Choosing a siren for the Elk M1


New Member
My new house is nearing the end of construction and the time has come to install the devices at the end of each of those wires I ran a few months ago. WOOHOO!

I'm in the process of ordering my sensors and sirens. I was reviewing the Elk M1 installation manual and noticed that the Out 2 connection requires a Wheelock 34T-12 or equiv, when used in residential fire applications.

Question: Is this really something that could hold up an inspection? Have any of you actually installed a Wheelock model? I've done searching for the 34T-12 and have come up empty. I'm not sure what an equiv would be. Any guidance in this area would be greatly appreciated. Thanks guys!

Look for a UL Listed 12 Vdc, 1 A (that is max current) Siren that states it is suitable for Fire. The output of the M1 is rated 12 Vdc, 1 A so any UL Listed 12 Vdc siren that draws 1 A or less and is suitable for Fire should be fine.

There are lots out there.
If you require a UL installation for your inspector, then follow the M1 installation manual to the detail.

If you are not concerned with a UL installation, then you can use an eight ohm speaker at 15 watts or greater on output 2. Make sure output 2 is set to the siren mode in the Global settings.

You will have to ask the local inspector what is required. It is different everywhere. In this area all that is required is a 120VAC smoke detector at each bedroom for fire.
Looking at the specs of the Elk 150RT siren, it draws 1.2A.  Is this siren compatible with Out2 of the M1 Gold, which is spec'd at 1.0A?
To me, it appears that is not.
Make sure you want a siren too. If you live in an urban area, your neighbors are going to kill you if you have too many false alarms. We only installed interior speakers figuring you can still hear it outside. Plus we will add an exterior strobe.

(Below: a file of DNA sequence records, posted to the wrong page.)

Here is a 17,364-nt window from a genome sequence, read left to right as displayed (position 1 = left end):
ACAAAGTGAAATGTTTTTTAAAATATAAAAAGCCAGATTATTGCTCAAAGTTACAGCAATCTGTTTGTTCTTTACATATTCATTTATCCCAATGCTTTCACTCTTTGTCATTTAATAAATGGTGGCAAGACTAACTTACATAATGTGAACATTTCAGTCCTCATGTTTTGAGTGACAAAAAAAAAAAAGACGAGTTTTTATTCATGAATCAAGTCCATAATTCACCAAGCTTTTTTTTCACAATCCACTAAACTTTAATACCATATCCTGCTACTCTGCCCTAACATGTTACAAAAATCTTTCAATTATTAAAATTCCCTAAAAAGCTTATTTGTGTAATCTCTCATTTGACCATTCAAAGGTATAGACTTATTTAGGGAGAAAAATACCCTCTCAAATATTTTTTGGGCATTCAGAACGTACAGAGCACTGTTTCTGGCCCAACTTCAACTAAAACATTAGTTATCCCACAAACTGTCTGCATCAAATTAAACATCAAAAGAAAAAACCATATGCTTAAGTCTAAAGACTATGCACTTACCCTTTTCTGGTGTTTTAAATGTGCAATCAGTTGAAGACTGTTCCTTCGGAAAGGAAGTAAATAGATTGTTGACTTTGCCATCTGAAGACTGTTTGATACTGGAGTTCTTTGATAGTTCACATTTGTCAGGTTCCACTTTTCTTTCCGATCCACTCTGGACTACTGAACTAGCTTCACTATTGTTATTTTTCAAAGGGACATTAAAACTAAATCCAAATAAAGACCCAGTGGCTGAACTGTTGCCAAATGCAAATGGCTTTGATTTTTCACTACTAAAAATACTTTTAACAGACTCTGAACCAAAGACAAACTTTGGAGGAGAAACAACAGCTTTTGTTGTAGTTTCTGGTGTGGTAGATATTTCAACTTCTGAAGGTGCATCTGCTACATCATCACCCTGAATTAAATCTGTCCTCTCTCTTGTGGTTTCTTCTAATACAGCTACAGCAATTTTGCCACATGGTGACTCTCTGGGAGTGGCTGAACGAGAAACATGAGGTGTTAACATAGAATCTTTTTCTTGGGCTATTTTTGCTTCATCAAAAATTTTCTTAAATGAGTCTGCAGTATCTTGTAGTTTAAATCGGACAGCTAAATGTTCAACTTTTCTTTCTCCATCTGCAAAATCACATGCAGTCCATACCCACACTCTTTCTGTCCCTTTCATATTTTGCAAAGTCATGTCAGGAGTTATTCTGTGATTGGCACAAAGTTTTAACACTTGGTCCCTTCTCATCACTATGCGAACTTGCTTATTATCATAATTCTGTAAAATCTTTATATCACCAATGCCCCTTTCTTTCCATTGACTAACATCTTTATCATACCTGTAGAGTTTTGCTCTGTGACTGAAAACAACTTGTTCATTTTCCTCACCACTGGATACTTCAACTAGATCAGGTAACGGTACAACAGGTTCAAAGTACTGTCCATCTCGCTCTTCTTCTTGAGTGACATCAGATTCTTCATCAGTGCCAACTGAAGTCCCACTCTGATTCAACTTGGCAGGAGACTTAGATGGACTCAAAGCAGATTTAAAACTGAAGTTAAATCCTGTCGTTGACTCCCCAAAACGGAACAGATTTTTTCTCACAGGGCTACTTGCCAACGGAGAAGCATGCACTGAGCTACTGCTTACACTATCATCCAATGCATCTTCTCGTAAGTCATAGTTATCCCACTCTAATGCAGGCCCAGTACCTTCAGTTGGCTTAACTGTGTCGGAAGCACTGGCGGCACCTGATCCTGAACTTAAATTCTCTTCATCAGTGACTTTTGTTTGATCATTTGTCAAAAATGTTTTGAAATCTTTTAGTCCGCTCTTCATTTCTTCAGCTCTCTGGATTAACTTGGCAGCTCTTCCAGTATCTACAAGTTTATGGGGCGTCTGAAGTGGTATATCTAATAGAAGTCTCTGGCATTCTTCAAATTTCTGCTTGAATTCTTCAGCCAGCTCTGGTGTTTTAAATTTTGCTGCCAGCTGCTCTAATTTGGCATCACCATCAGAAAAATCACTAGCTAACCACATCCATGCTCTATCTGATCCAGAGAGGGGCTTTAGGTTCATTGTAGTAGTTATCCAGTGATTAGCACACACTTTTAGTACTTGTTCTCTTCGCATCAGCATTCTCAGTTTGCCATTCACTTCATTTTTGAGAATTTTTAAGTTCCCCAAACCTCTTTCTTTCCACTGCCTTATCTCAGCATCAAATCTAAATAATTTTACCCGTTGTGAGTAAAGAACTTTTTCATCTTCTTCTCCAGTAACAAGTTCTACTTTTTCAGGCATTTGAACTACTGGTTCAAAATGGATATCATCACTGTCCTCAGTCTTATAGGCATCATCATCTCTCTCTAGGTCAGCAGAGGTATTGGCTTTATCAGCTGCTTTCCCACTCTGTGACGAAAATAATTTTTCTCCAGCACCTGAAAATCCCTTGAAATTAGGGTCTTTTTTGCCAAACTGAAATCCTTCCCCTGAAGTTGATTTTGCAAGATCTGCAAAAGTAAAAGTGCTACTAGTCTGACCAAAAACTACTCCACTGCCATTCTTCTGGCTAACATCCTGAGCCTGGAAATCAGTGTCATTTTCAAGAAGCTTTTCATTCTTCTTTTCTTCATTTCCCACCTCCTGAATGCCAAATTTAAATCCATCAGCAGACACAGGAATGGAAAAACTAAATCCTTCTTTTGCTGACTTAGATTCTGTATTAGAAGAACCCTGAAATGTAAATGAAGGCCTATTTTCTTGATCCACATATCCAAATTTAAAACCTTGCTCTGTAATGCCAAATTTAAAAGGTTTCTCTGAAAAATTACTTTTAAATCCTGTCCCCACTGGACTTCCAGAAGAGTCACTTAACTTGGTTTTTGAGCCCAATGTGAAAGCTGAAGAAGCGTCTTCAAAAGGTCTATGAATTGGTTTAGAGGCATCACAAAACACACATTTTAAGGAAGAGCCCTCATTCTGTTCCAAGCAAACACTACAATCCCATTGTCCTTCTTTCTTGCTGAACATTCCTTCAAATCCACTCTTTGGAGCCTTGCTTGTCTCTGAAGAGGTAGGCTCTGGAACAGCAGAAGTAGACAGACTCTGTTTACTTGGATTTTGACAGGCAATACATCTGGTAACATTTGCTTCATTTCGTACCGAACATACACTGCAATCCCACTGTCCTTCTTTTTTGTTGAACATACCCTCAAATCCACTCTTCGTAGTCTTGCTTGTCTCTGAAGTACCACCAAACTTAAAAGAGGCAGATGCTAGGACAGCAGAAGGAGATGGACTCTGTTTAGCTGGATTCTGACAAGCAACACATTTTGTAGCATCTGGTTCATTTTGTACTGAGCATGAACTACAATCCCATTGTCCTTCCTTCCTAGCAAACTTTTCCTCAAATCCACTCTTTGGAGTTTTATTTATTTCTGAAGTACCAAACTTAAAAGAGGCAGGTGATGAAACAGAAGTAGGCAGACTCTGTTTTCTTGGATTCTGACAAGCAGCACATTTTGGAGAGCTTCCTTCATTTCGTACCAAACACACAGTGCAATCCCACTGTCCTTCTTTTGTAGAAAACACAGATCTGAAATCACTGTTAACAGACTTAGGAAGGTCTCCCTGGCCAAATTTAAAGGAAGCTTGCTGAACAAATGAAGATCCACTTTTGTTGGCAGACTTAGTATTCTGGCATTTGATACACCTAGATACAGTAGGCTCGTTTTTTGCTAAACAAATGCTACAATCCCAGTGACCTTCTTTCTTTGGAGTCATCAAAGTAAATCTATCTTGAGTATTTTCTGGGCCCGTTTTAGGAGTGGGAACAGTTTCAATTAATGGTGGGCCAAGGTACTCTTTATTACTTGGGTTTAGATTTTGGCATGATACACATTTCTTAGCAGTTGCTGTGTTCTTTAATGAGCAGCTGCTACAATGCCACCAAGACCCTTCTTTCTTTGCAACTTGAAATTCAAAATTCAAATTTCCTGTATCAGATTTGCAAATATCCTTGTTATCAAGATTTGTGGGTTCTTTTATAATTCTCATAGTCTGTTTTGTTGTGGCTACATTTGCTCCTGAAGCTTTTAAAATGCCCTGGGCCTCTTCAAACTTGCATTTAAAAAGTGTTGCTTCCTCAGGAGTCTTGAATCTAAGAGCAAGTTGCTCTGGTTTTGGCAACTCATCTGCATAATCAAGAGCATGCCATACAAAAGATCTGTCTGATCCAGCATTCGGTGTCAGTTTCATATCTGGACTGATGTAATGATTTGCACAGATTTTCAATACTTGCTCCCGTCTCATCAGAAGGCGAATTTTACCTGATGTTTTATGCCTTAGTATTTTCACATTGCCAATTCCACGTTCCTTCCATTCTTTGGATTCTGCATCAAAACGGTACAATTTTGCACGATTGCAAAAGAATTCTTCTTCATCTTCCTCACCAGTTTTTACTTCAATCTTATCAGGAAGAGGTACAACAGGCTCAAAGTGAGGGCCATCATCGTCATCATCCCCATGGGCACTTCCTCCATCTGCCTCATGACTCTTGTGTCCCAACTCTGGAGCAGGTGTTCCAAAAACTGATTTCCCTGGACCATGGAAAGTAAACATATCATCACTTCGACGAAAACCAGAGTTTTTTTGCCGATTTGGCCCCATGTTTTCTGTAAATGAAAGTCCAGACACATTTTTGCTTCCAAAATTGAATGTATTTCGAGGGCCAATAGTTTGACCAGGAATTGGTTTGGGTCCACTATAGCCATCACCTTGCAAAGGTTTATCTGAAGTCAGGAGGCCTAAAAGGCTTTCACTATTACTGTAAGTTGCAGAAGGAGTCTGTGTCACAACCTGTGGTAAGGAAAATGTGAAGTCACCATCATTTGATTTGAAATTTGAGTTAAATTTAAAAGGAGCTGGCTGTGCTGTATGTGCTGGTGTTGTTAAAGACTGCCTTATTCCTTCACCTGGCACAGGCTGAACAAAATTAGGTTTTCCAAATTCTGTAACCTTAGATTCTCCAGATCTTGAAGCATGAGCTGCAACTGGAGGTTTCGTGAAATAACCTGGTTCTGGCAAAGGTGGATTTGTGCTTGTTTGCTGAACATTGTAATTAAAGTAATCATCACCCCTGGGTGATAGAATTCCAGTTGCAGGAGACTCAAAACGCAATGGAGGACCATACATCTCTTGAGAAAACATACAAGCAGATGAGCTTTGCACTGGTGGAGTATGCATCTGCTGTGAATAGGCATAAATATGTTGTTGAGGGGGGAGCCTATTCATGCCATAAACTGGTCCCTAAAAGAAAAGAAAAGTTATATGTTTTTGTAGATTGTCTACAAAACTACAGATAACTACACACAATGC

I've posted before why I think that an exterior SPEAKER is better than a SIREN.  Often it's the exact same speaker, just with a Siren Driver attached.  The M1 has a siren driver built in and doesn't need the extra one - in fact it often requires you to add a resistor across the terminals to keep the supervisory voltage from driving the siren at a low constant volume (enough to still hear at all times).
The M1 has an internal siren driver, so if the exterior siren is going off, it'll be perfectly in sync with the internal siren (except the internal will cut off and go to voice announcements, then cut back to the siren) - this keeps the sound very consistent instead of sounding like jumbled noise.  This gets exacerbated even more if you try to run multiple sirens.  Using the internal siren driver also helps keep your current draw in range too.
Of course newalarm is correct - more and more common these days to not even run an exterior siren - I know many localities are now banning them.  There's no doubt you can hear my internal screamers and sirens well outside my house.
I used to live near a business. Their alarm would go off in the middle of the night waking up the entire neighborhood. I went in and complained and the (most likely) low wage worker at the front desk who shrugged and said "what can I do about it?"
Needless to say, a few days later, someone took a brick to that siren and everyone had a full and restful night sleep forever after.
I was able to get an answer from ELK today.  They don't recommend using the 150RT connected to OUT2.  Suggested the1RT instead and setting OUT2 for siren mode, as Work2Play also suggested.  I hadn't considered the problems of the indoor and outdoor sirens not being in sync, so thanks for pointing that out.  Looks like that is the better way to go.
I live in very rural area, so disturbing the neighbors is not much of a problem. Those that are close enough to be able to hear it are all part of our neighborhood watch group,  
I appreciate the help.  As a newbie, I've still got a lot to learn.
FYI, if you've already bought the 150RT, the process to convert it to a 1RT is just clipping/rerunning some wires inside - the 150RT is just a 1RT with a siren driver attached - you can see the siren driver inside and just bypass it to get to the speaker itself without having to buy a whole new speaker.
I hadn't ordered a 150RT yet, so this discussion saved me from ordering something I didn't really want or need.  But it's good to know that the 150RT could be converted, if necessary.  Right now, I'm still learning about the components I need to configure my system. Studying all the specs was what led me to wonder if the 150RT could be connected to the M1's Out2 terminals.